Not so grim up north: how can museums contribute to health and wellbeing?

The Whitworth Art Gallery and Manchester Museum are part of a new Arts Council funded research project looking at the impact of engaging in museum activities for individuals’ health and wellbeing. Not So Grim Up North (2015-2018) is a collaboration with Tyne & Wear Archives & Museums (TWAM), working with researchers at University College London (UCL).

The Whitworth and TWAM have been leading creative work in the field of health, culture and wellbeing for many years, with specifically developed arts and heritage programmes in partnership with local healthcare and social care services. Inspired by the collections of art and local history, the programmes offer behind-the-scenes tours and object handling; arts activities; sound recording; creative writing; and photography.

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The Whitworth’s contemporary textiles handling resource

The research will explore how taking part in a museum or art gallery activity can have demonstrable health and wellbeing outcomes, through a longitudinal study using a mix-methods approach – that is, we will be using validated (quantitative) clinical scales alongside qualitative interviews to measure the impact of these activities over 18 months. The project will work with a range of audiences across the two regions, including adults with mental health issues, adults in addiction recovery, stroke rehabilitation patients, and older adults living with dementia; and will also bring together the perspectives of healthcare professionals and cultural professionals to explore the work of partnership. The project will contribute to better understanding the value of museum encounters on health and wellbeing.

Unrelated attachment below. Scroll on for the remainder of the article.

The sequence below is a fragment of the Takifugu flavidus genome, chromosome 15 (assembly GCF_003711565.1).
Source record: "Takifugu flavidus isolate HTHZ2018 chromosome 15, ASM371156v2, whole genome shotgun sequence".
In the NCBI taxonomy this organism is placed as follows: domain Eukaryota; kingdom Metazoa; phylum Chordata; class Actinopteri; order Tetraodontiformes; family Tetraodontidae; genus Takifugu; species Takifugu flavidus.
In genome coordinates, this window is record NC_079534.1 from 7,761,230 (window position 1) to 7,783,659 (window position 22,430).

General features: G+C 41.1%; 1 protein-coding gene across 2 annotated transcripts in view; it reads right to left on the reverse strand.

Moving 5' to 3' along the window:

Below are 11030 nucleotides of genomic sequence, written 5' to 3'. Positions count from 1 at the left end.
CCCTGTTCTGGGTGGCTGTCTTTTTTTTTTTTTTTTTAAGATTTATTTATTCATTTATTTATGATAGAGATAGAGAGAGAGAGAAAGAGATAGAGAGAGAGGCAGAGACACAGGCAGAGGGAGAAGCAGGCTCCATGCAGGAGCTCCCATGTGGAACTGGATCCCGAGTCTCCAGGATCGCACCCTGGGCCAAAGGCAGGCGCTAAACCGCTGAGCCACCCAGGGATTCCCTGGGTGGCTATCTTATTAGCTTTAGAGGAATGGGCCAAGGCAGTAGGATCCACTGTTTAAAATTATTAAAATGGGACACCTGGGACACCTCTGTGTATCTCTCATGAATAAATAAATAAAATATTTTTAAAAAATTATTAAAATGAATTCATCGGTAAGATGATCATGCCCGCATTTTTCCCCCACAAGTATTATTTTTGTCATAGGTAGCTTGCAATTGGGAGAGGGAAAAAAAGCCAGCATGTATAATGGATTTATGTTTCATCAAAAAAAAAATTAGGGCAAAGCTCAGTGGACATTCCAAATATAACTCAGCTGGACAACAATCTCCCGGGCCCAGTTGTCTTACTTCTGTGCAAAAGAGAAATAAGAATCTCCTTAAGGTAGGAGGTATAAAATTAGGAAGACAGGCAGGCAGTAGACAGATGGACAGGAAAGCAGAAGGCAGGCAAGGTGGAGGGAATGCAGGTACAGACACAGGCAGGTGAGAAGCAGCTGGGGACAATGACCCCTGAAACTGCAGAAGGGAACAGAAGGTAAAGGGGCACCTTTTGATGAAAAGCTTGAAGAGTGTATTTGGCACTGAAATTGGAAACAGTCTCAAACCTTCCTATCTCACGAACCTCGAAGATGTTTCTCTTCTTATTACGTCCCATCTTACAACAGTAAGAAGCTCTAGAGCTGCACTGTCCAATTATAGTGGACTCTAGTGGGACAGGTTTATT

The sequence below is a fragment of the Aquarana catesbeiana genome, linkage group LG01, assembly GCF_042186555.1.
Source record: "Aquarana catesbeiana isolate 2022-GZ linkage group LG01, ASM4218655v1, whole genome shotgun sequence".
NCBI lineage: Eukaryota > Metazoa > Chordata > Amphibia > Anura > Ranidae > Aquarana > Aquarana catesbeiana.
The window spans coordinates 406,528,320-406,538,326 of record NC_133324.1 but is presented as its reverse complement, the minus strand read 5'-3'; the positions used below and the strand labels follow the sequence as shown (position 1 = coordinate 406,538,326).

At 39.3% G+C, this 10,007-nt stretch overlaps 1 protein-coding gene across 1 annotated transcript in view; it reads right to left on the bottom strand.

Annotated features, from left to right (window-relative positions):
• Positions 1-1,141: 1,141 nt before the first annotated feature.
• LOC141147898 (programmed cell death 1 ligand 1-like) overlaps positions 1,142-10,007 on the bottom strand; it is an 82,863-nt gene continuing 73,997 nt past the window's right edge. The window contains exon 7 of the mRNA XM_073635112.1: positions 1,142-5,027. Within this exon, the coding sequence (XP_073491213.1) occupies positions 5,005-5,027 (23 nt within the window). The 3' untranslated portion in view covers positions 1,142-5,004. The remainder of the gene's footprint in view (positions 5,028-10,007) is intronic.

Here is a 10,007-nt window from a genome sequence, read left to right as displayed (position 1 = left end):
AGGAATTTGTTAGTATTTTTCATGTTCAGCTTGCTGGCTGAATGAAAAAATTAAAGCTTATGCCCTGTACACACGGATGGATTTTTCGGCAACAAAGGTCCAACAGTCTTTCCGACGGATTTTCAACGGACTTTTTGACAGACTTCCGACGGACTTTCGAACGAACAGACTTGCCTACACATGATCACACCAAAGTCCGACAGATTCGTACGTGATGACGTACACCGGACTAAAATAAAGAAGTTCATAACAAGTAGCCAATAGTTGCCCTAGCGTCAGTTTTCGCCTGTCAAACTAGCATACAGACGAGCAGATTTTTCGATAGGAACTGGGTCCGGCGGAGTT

Dr Nuala Morse is the Research Associate for the project, based at the Whitworth Art Gallery, University of Manchester. Nuala’s background crosses human geography, museum studies, participatory theory and the medical humanities, and her work is interested in the distinctive nature of the ‘social work’ of museums professionals; the role of the museum as a space of social care; and the role of culture in (mental health and addictions) recovery work. Nuala’s recent papers can be found here.

You can find out more about the research project here (please note some of these pages are under construction).

If you would like any further information please contact Nuala: Nuala.morse@manchester.ac.uk

Find out more about the museums’ programmes:

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Pop-up Exhibition: The Medicine Cabinet

The Medicine Cabinet – Unlocking Manchester’s Medical History
Saturday 12 December 2015 11am – 4pm
Chetham’s Library
Long Millgate
Manchester M3 1SB

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MA Art Gallery and Museum Studies students from the University of Manchester present a pop-up exhibition in collaboration with the Museum of Medicine and Health.

Discover the wonders of Manchester’s medical history in the beautiful surrounds of Chetham’s Library – open for one day only!
https://www.facebook.com/events/1656314064625973/